So I'm going up to OHSU in Portland in about 10 days for a full battery of tests and to consult with a physician and a surgeon. Thank God Obama I now have health insurance, at least until the Republicans take it away. The cause of hyperparathyroidism is usually (80% of the time) a tumor on one of the four small parathyroid glands (they're behind the thyroid, two on each side, each about the size of a grain of rice), causing it to overproduce its PTH hormone. The tumor is almost always benign, and removing it and the associated parathyroid gland usually fixes the problem, relatively simply. Some patient testimonies I've read -- OK, maybe they select just the good ones -- say it's effective within days and a striking improvement is felt. Which by now I'm really hoping is the case, because I'm feeling increasingly lousy. Part of what I'm feeling now is, I suspect, that I know that I have this disease, so I'm more attuned to the symptoms, and perhaps happy just to have an explanation, but some of it is, I can tell, that the disease is progressing and has already gone quite a ways -- I never had these headaches until the last month or so, and I never felt this smacked around the head all the time.

As I wrote, I thought I was just getting older and this is how older people feel, or that I wasn't getting enough exercise, or that it was somehow my fault. In fact I didn't even mention most of my symptoms to my doctors, and I probably would not have for a good while longer, maybe even years, absent the results of the recent comprehensive blood test.

So I'm very much hoping the upcoming tests suggest a path to a sound treatment. I'm fine with surgery, at this point -- it's relatively minimal, but it's still surgery. But I've had several in my life. And if that happens I hope it works and I can get back to feeling good again, or at least better, and back to regular work and regular life again. Probably it won't be that simple -- things usually aren't -- but I'm glad to have a place to at least start.

But the Trend is Still Up!

While both of the polar sea ice extents are low, Antarctic sea ice is just plain ridiculous.

Yesterday its extent set a new low for the satellite era, at 2.20 Mkm2. (The previous low was 2.26 Mkm2, way back in 1997.)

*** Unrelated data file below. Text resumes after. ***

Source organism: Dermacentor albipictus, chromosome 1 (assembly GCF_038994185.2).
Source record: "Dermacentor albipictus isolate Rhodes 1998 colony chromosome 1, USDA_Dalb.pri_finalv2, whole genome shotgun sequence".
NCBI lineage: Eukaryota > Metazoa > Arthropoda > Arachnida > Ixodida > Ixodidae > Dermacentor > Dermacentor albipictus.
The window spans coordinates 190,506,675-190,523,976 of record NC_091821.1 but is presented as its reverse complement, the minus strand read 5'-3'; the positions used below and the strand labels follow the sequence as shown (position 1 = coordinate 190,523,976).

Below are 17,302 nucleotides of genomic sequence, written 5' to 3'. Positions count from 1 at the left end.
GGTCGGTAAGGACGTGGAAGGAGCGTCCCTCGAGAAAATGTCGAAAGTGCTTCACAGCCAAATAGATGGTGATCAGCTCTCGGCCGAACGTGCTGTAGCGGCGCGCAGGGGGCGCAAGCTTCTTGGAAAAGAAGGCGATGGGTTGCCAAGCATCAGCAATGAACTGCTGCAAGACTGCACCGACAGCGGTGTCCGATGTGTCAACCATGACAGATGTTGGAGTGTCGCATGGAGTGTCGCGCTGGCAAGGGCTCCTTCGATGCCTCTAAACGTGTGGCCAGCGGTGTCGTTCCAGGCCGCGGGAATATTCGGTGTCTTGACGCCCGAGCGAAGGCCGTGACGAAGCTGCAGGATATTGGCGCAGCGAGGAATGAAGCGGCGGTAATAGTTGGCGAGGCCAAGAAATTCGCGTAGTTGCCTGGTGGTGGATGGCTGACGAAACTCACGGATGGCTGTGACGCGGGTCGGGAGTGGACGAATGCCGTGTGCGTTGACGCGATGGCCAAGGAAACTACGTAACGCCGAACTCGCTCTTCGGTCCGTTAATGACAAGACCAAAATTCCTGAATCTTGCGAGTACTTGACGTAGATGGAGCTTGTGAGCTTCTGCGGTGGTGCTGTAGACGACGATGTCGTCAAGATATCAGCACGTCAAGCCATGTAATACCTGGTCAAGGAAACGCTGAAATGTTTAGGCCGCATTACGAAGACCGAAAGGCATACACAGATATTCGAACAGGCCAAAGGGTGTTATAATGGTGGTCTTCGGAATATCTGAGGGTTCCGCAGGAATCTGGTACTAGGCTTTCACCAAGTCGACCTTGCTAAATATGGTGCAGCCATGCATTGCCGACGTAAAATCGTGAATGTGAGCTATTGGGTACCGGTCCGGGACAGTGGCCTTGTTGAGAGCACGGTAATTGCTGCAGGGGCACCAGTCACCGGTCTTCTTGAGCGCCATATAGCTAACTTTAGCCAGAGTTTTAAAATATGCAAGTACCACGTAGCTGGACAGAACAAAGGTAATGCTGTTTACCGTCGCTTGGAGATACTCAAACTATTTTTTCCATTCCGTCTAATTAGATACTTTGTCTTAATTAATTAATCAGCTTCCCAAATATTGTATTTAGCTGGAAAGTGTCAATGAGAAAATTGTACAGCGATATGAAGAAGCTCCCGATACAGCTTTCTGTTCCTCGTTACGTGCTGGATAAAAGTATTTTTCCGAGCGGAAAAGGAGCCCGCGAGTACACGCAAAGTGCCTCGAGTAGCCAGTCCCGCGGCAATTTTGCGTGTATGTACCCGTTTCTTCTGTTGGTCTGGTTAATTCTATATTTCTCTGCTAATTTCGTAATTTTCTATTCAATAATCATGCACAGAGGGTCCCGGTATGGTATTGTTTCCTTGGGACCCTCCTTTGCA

Amazingly, present Antarctic SIE is 16% below last year's value at this time. Last year's low was 2.58 Mkm2.

But the long-term trend, starting with the satellite data on 10/26/1978, is still very much upward, at 18.3 Kkm2/yr. That's down from its maximum of 23.7 Kkm2/yr in July 2015.

Perhaps this year is mostly noise and the ice will rebound. On the other hand, if this year represents a tipping point, as some think happened with Arctic SIE years ago, it won't. But if has fallen a large amount in just the last two years:

{This last graph is the 365-day moving average, and not corrected for leap years. With over 38 years of data, the 365-day moving average would have now fallen back about 9-10 days -- that is, what was once a Jan1-Dec31 average is now about a Dec23-Dec22 average. So probably worth fixing.}

A New Word: "ecomyopia"

"It is unlikely that the Anthropocene moniker has the symbolic power to correct ecomyopia, which the authors define as the tendency to not recognize, to ignore, or fail to act on new information that contradicts political arrangements, social norms, or world views...."

- "Ecomyopia in the Anthropocene," D.G. Casagrande et al, Anthropology Today, Volume 33, Issue 1, pages 23–25, February 2017.
Note the abstract ends with, "The global capitalist response to the Anthropocene will likely be to embrace technological hubris."

Friday, February 17, 2017

John Adams cp Donald Trump

"The liberty of the press is essential to the security of freedom in a state: it ought not,
therefore, to be restrained in this commonwealth."
— John Adams, Massachusetts Constitution of 1780

Still More Ice Spikes

I don't know what it is about where I live now, but I keep getting ice spikes in my ice cube trays here.